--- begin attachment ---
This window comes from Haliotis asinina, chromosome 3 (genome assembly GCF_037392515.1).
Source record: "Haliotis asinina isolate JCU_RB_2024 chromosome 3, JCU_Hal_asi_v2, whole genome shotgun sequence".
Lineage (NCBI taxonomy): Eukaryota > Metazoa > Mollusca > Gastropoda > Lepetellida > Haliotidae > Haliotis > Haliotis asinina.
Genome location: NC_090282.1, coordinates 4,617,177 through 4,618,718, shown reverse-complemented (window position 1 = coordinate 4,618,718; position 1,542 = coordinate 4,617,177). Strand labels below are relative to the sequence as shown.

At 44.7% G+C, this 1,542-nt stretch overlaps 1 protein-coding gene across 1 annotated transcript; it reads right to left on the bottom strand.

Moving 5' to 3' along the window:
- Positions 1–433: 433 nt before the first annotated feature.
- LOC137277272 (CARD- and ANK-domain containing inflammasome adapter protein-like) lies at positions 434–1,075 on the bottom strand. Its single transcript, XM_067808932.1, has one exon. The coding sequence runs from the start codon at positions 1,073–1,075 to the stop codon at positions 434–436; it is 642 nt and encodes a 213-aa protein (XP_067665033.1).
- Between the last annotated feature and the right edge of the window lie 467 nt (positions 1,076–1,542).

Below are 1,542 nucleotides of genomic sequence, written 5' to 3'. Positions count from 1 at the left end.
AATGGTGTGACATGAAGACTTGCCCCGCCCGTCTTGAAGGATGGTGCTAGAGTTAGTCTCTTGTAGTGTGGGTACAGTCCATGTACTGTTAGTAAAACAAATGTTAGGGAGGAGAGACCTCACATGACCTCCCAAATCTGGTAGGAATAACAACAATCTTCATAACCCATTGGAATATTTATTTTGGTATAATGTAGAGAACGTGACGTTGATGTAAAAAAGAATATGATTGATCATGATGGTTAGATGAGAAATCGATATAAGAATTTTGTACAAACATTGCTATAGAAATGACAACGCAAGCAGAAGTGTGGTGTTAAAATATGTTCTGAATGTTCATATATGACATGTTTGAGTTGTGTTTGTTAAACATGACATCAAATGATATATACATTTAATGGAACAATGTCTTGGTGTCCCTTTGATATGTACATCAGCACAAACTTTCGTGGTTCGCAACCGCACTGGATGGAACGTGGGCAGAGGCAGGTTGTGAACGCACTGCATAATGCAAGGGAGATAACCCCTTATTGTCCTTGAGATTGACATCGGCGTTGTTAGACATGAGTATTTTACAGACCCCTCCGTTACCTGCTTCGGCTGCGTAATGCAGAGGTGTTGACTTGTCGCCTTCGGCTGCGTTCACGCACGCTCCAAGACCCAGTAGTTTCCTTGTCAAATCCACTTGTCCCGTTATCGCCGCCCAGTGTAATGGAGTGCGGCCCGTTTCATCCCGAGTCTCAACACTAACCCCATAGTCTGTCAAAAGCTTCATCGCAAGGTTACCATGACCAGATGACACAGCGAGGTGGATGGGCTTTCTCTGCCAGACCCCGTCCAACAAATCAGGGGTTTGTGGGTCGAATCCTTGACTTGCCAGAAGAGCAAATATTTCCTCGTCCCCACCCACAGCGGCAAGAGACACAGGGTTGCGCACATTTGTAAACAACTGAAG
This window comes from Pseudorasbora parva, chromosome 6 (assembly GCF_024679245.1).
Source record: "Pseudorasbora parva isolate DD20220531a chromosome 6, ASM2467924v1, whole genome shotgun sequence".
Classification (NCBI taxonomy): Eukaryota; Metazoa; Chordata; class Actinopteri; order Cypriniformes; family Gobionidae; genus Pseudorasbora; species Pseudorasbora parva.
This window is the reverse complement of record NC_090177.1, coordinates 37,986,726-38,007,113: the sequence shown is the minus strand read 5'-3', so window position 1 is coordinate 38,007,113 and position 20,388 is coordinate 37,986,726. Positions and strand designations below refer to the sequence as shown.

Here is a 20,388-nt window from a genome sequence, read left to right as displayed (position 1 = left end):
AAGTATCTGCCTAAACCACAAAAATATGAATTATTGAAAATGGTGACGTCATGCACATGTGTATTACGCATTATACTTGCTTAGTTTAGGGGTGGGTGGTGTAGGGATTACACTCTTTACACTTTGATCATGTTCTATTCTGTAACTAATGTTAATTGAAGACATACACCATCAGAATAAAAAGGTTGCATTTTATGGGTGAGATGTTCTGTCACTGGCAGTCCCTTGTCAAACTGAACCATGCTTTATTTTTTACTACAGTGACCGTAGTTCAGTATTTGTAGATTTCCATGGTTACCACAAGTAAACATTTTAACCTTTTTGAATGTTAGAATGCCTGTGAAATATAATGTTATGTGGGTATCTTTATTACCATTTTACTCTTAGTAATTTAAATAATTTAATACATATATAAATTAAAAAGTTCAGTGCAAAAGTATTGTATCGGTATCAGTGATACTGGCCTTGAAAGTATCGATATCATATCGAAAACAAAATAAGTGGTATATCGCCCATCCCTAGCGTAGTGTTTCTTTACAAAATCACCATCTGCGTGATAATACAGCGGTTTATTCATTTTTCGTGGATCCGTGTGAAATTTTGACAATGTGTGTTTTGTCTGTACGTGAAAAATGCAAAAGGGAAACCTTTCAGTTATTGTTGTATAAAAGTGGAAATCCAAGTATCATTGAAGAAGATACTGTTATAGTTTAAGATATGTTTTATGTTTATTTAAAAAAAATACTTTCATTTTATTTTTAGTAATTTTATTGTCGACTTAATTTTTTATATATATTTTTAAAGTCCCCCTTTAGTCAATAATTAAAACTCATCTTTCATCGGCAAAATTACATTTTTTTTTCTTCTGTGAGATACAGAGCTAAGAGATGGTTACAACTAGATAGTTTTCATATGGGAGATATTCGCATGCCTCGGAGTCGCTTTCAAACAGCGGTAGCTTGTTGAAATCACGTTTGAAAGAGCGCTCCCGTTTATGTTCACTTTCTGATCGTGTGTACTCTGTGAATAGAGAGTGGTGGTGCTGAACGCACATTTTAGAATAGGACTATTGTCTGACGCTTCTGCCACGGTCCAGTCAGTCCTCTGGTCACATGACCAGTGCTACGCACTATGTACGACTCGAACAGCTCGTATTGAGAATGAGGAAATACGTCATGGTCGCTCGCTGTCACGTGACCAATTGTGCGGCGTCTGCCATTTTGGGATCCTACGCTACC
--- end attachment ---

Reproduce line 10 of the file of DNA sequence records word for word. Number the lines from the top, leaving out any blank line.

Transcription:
Below are 1,542 nucleotides of genomic sequence, written 5' to 3'. Positions count from 1 at the left end.